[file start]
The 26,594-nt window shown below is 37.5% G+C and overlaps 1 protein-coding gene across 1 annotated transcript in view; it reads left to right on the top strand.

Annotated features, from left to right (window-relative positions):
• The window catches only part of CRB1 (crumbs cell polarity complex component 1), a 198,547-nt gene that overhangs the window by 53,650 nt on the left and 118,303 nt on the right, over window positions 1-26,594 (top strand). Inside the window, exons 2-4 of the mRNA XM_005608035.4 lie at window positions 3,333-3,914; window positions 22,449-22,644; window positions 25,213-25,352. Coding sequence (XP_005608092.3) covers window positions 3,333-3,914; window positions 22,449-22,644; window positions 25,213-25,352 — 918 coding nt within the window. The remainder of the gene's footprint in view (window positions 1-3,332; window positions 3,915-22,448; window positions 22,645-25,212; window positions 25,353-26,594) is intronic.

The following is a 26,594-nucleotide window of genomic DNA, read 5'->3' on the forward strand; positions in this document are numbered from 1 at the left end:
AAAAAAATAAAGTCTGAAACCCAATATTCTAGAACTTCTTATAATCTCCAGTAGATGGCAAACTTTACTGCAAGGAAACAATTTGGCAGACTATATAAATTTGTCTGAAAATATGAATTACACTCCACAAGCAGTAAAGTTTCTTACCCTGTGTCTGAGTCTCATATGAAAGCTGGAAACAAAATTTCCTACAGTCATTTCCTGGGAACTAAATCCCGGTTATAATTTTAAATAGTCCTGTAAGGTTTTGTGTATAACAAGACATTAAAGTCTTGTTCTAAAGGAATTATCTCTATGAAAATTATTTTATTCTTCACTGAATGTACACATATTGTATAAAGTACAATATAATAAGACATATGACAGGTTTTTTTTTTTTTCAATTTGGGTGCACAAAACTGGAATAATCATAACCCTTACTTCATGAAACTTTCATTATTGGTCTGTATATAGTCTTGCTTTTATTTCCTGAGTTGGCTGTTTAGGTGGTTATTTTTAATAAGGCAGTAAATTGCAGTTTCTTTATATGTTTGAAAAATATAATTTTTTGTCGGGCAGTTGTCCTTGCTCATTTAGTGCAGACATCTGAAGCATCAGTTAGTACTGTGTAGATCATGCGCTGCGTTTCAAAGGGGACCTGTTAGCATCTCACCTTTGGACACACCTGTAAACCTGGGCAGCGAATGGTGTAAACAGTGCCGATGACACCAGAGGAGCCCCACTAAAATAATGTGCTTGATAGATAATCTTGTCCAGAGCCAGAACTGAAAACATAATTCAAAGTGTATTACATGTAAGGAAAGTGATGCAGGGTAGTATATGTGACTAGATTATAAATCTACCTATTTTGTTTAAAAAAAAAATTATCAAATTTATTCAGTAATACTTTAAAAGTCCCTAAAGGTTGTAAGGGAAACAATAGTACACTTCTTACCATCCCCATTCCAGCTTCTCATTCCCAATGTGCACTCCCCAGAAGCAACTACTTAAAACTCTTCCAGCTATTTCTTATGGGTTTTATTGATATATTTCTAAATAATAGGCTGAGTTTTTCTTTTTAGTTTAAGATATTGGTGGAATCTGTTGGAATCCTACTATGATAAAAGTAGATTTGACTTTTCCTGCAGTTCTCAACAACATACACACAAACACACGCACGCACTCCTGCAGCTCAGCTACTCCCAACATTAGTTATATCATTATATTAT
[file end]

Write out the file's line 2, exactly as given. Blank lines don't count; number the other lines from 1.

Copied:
Annotated features, from left to right (window-relative positions):